Annie, mirroring the survivalist, self-preservationist mantra of the day, rightly observes that the people who say that are exactly the kind of people you should avoid; which she and her brothers do as quickly as they can.
Just add them to the list, I guess?
So it’s not all rosy in “let’s paint the apocalypse a prettier shade of humanity” garden.
Morgan, as ever, isn’t easily dissuaded – he says, in a conversation with a despondent Alicia that he has to keep believing or what’s the point of living? So bloody perseverance then? – but Alicia, as noted, isn’t seeing the point of it anymore, and John (Garret Dillahunt) wants to believe but is beginning to wonder why they’re even bothering anymore.
He’s somewhat though not completely buoyed by encouraging words from Naomi/Laura/June (Jenna Elfman) who when she’s not saving Luciana (Danay García) from death by pipe through the shoulder, is reminding her beloved that his dogged persistence is what brought her back to the land of the hope-filled living and yep, gave her a whole lot of love when she had pretty much decided Cupid and Hallmark had died in an end of the world bonfire to end all bonfires.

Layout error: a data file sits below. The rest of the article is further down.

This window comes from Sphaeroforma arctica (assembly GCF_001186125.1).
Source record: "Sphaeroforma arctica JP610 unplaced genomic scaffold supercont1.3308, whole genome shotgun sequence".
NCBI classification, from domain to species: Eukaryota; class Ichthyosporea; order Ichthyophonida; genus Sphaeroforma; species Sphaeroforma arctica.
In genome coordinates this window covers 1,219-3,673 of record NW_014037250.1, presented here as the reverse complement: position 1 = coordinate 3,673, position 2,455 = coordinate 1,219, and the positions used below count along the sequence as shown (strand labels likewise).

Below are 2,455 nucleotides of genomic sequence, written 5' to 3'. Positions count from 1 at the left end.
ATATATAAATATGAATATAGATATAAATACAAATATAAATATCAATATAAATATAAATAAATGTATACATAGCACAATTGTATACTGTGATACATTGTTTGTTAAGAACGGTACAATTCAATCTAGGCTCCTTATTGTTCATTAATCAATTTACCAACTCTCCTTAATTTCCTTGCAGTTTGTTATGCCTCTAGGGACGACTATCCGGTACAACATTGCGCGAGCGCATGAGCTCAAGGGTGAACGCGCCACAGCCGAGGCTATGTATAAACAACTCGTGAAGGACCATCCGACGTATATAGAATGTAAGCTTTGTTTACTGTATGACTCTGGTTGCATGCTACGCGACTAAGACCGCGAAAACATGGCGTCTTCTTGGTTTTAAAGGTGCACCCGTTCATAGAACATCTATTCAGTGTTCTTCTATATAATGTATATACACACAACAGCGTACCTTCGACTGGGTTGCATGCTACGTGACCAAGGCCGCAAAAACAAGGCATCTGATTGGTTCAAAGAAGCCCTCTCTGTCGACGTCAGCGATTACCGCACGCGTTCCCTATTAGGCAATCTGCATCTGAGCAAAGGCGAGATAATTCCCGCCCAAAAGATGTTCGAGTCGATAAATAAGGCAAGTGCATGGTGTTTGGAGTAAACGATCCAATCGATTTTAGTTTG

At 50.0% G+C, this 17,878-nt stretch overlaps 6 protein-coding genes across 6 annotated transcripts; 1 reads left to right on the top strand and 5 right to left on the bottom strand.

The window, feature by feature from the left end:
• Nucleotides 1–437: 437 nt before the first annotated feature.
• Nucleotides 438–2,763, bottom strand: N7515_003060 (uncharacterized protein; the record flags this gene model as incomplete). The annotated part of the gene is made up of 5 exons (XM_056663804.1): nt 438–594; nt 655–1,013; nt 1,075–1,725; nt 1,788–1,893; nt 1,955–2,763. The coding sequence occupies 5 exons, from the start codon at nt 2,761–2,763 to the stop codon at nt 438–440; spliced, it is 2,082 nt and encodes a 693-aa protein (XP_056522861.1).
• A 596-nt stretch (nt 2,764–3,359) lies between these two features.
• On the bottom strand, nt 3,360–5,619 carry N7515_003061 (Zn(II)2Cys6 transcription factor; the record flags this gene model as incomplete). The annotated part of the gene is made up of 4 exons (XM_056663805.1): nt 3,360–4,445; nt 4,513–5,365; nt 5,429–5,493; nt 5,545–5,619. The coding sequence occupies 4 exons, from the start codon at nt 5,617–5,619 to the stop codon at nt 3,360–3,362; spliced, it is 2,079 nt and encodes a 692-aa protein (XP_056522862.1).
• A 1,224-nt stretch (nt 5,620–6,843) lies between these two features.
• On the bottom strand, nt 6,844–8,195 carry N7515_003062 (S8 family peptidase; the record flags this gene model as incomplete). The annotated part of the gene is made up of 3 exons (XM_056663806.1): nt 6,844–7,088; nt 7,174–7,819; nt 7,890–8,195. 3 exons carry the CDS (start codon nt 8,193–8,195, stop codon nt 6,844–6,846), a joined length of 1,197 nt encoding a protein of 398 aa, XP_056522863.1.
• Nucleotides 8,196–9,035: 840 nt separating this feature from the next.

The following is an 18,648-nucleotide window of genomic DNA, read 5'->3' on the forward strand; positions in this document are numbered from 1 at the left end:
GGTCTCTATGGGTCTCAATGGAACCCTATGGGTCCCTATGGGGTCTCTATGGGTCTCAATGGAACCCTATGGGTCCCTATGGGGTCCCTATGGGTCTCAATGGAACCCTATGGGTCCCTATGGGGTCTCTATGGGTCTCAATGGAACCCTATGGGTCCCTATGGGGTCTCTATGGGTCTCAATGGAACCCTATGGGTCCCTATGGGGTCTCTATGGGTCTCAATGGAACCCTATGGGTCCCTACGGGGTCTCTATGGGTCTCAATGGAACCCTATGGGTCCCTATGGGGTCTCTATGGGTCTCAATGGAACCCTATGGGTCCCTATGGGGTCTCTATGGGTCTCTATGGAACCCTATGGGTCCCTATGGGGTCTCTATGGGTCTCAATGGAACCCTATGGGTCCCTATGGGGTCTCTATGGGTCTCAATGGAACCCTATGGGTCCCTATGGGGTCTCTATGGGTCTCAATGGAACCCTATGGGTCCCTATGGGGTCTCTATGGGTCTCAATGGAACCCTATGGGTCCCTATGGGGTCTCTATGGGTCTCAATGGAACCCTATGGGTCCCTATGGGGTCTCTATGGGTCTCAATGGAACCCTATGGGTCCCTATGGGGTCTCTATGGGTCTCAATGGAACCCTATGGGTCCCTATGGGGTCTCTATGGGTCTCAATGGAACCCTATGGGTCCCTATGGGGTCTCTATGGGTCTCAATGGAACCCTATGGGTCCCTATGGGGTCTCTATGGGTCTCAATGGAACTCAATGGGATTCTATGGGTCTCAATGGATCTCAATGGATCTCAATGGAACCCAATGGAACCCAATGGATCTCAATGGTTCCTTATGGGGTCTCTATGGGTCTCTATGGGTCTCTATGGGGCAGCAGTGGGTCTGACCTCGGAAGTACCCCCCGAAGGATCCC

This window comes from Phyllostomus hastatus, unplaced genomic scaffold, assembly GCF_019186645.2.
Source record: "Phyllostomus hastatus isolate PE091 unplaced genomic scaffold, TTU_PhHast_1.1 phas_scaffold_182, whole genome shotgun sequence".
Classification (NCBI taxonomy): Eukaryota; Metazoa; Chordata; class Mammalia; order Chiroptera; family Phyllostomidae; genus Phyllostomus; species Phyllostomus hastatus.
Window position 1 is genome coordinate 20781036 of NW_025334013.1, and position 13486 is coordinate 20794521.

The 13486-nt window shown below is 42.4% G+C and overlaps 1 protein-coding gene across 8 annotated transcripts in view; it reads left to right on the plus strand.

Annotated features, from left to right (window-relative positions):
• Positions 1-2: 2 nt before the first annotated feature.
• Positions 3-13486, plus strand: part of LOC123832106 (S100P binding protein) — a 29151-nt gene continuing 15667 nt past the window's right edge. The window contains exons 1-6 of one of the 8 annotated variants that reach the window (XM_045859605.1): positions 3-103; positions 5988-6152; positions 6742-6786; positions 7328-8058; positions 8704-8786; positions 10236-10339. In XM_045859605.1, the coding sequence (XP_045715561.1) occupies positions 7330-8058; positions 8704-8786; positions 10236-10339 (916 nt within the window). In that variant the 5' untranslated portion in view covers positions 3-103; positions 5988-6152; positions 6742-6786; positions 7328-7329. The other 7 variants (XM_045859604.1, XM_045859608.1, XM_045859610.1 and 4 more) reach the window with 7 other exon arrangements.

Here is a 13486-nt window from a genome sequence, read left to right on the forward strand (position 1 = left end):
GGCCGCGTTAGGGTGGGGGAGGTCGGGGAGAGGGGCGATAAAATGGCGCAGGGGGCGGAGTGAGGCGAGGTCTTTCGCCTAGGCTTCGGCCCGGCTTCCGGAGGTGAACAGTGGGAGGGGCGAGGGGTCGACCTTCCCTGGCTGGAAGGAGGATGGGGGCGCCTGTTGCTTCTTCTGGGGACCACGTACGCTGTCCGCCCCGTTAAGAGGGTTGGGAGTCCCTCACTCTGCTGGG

Interestingly, and this is a whole other angle of things that speak to how intelligently Fear the Walking Dead is written and how well it grapples, in way that really matter (unlike The Walking Dead which pretends to but never really nails it), with the expression of grounded humanity deep down in the trenches, John feels guilty that he’s alive, has found love, friend and a community when so many others are dead, missing or zombified up the wazoo.
It makes sense; survivor guilt is totally a thing, and it makes absolute sense that John would feel increasingly ill at ease with the fact that he has everything he ever dreamed of at a time when life is as nightmarish as it gets.
Whereas so many conversations on The Walking Dead, which is far more action-oriented and far less substantial in its existential musings, feel hollow and pretentious, the ones on Fear the Walking Dead like that between John and Naomi/Laura/June feel life the stuff of real life. (You know, life when you crash the plane you were flying to help someone, get surrounded by walkers, are told off by kids that you’re way too Anne of Green Gables for anyone’s good, and have just lost your HQ to a usurper … more on that last one later … It’s an unusual situation, true, but hey, people are still people and the reactions by the people of Fear the Walking Dead always feel authentic.)